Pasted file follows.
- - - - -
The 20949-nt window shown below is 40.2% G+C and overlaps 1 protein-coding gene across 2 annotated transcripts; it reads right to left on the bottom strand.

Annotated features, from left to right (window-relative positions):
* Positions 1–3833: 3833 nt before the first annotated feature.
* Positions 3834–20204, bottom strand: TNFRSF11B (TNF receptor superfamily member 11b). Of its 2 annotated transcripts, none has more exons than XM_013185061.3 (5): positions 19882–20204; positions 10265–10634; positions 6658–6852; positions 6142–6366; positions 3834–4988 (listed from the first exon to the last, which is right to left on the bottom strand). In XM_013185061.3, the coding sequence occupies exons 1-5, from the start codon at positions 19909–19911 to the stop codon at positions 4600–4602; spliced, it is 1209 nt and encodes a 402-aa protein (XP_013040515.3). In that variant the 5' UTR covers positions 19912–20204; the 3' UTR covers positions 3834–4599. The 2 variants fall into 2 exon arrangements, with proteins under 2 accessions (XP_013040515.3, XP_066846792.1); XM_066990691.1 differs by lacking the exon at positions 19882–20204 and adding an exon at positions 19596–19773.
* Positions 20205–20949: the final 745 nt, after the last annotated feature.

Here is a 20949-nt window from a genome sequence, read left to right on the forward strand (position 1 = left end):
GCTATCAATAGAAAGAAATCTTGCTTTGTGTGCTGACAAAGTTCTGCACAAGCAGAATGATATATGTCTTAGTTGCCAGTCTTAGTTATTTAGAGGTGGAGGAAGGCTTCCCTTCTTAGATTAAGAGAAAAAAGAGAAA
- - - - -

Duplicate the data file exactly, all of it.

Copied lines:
The 20949-nt window shown below is 40.2% G+C and overlaps 1 protein-coding gene across 2 annotated transcripts; it reads right to left on the bottom strand.

Annotated features, from left to right (window-relative positions):
* Positions 1–3833: 3833 nt before the first annotated feature.
* Positions 3834–20204, bottom strand: TNFRSF11B (TNF receptor superfamily member 11b). Of its 2 annotated transcripts, none has more exons than XM_013185061.3 (5): positions 19882–20204; positions 10265–10634; positions 6658–6852; positions 6142–6366; positions 3834–4988 (listed from the first exon to the last, which is right to left on the bottom strand). In XM_013185061.3, the coding sequence occupies exons 1-5, from the start codon at positions 19909–19911 to the stop codon at positions 4600–4602; spliced, it is 1209 nt and encodes a 402-aa protein (XP_013040515.3). In that variant the 5' UTR covers positions 19912–20204; the 3' UTR covers positions 3834–4599. The 2 variants fall into 2 exon arrangements, with proteins under 2 accessions (XP_013040515.3, XP_066846792.1); XM_066990691.1 differs by lacking the exon at positions 19882–20204 and adding an exon at positions 19596–19773.
* Positions 20205–20949: the final 745 nt, after the last annotated feature.

Here is a 20949-nt window from a genome sequence, read left to right on the forward strand (position 1 = left end):
GCTATCAATAGAAAGAAATCTTGCTTTGTGTGCTGACAAAGTTCTGCACAAGCAGAATGATATATGTCTTAGTTGCCAGTCTTAGTTATTTAGAGGTGGAGGAAGGCTTCCCTTCTTAGATTAAGAGAAAAAAGAGAAA